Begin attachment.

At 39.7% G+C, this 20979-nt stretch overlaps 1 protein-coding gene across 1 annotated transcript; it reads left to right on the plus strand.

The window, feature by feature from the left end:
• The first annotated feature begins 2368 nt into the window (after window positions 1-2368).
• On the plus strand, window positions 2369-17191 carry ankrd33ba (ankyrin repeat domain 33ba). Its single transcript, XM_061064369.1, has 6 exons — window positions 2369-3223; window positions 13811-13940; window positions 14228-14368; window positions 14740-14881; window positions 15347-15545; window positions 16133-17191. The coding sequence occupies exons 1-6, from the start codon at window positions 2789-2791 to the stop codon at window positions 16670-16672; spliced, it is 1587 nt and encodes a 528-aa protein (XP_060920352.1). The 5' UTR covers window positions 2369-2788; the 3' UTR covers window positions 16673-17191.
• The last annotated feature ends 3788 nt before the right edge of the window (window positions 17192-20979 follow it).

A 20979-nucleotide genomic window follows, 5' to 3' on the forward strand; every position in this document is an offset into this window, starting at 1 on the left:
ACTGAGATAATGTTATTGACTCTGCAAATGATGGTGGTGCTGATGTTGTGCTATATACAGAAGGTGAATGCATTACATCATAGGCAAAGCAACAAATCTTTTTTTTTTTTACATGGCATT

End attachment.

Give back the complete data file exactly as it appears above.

At 39.7% G+C, this 20979-nt stretch overlaps 1 protein-coding gene across 1 annotated transcript; it reads left to right on the plus strand.

The window, feature by feature from the left end:
• The first annotated feature begins 2368 nt into the window (after window positions 1-2368).
• On the plus strand, window positions 2369-17191 carry ankrd33ba (ankyrin repeat domain 33ba). Its single transcript, XM_061064369.1, has 6 exons — window positions 2369-3223; window positions 13811-13940; window positions 14228-14368; window positions 14740-14881; window positions 15347-15545; window positions 16133-17191. The coding sequence occupies exons 1-6, from the start codon at window positions 2789-2791 to the stop codon at window positions 16670-16672; spliced, it is 1587 nt and encodes a 528-aa protein (XP_060920352.1). The 5' UTR covers window positions 2369-2788; the 3' UTR covers window positions 16673-17191.
• The last annotated feature ends 3788 nt before the right edge of the window (window positions 17192-20979 follow it).

A 20979-nucleotide genomic window follows, 5' to 3' on the forward strand; every position in this document is an offset into this window, starting at 1 on the left:
ACTGAGATAATGTTATTGACTCTGCAAATGATGGTGGTGCTGATGTTGTGCTATATACAGAAGGTGAATGCATTACATCATAGGCAAAGCAACAAATCTTTTTTTTTTTTACATGGCATT